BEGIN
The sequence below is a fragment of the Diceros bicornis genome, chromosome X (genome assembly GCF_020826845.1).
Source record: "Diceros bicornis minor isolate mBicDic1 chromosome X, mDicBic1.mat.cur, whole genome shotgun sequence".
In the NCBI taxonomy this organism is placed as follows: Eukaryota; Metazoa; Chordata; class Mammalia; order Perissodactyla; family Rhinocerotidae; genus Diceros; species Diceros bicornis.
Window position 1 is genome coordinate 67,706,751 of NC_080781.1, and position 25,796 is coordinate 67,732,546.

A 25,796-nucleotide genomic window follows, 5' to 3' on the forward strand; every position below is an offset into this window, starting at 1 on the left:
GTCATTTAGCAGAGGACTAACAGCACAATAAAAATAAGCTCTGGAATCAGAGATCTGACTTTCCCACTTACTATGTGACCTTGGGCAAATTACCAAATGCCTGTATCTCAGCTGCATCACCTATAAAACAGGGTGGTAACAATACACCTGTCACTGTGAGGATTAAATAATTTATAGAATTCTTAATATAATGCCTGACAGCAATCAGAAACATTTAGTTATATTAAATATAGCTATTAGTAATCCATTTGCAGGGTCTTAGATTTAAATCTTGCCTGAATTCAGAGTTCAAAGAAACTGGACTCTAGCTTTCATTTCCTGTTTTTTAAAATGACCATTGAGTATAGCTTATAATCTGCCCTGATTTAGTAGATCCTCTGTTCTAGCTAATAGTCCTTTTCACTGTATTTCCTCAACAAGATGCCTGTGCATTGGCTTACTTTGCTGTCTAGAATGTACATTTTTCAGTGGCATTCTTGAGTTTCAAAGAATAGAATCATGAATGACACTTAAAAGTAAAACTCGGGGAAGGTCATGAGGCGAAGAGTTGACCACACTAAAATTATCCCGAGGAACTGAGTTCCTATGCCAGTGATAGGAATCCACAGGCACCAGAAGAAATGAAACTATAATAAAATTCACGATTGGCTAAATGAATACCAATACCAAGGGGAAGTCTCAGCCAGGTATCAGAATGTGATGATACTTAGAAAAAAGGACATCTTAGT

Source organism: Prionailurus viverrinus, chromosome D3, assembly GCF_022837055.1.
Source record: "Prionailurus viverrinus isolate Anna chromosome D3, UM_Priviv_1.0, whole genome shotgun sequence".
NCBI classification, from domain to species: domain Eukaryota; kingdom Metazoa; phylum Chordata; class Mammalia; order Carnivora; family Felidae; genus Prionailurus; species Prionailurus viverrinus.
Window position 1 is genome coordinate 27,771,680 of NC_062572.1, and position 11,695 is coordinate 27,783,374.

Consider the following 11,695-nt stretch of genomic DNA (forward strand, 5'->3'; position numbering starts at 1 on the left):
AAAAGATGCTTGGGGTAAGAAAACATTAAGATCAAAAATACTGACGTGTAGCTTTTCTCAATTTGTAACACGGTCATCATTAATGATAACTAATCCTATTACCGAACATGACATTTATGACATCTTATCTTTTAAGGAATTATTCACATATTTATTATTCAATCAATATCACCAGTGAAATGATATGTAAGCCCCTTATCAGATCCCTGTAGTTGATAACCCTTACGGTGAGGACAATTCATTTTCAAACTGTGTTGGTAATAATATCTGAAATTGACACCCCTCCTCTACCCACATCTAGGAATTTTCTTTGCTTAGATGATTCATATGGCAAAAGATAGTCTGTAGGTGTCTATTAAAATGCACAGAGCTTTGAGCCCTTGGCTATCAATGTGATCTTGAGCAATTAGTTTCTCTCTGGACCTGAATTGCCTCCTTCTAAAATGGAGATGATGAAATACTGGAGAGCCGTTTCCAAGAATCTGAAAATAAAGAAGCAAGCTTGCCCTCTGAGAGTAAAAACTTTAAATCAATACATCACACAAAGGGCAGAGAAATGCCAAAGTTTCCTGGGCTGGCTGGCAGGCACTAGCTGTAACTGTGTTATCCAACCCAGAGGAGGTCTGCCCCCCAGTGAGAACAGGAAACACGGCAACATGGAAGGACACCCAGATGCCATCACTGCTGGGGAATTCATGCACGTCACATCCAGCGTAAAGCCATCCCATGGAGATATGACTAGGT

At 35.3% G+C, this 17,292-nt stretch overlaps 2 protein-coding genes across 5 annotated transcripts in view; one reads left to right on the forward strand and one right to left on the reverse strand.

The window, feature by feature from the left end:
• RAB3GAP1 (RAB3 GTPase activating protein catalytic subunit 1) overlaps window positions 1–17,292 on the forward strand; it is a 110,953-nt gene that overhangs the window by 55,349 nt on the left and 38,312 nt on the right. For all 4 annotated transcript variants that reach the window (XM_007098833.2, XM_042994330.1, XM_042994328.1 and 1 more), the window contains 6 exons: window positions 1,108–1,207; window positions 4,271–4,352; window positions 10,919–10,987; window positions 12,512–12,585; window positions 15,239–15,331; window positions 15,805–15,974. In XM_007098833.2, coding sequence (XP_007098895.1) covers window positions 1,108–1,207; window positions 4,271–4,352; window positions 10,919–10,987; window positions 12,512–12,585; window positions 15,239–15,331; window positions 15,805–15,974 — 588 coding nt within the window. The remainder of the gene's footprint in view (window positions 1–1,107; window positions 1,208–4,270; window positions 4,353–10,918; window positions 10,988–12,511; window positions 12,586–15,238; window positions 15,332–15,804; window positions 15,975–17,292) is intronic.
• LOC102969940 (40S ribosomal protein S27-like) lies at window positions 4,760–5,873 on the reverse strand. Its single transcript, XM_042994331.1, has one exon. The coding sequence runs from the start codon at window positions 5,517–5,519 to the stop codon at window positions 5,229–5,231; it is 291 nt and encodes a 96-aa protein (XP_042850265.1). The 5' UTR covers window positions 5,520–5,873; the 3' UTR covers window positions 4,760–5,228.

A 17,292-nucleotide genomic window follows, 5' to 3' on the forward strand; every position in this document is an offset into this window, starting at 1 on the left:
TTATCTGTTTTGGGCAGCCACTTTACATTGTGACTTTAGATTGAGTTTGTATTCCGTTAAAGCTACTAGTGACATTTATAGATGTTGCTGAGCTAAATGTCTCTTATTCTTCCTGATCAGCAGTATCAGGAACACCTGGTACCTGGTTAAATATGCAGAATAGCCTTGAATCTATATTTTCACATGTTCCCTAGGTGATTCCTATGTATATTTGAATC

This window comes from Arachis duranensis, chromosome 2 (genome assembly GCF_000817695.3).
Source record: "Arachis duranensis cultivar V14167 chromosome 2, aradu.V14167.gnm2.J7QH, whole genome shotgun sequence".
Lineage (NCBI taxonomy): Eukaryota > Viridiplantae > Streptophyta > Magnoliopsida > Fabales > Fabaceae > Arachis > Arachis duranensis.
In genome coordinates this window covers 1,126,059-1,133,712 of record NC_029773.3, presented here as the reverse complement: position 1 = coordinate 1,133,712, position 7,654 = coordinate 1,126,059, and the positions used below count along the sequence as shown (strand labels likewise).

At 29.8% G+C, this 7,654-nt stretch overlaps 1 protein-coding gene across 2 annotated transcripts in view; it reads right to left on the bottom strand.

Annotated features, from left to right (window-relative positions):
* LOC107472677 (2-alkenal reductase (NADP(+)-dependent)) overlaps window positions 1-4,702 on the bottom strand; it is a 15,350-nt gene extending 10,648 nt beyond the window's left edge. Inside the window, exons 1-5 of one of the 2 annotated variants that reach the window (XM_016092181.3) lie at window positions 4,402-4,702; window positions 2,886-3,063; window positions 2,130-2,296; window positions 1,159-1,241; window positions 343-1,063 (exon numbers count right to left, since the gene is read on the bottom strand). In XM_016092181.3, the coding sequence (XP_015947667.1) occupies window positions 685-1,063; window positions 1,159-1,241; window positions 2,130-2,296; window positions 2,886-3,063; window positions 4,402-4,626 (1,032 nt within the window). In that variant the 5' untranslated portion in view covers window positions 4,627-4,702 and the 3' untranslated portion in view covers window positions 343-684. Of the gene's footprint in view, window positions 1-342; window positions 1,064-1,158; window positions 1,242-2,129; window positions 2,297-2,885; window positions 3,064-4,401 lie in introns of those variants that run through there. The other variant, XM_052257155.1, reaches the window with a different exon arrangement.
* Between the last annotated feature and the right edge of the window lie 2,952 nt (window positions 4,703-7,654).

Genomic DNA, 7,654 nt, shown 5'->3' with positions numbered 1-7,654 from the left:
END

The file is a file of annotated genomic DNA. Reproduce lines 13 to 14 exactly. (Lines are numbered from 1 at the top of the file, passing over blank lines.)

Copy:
At 35.3% G+C, this 17,292-nt stretch overlaps 2 protein-coding genes across 5 annotated transcripts in view; one reads left to right on the forward strand and one right to left on the reverse strand.

The window, feature by feature from the left end: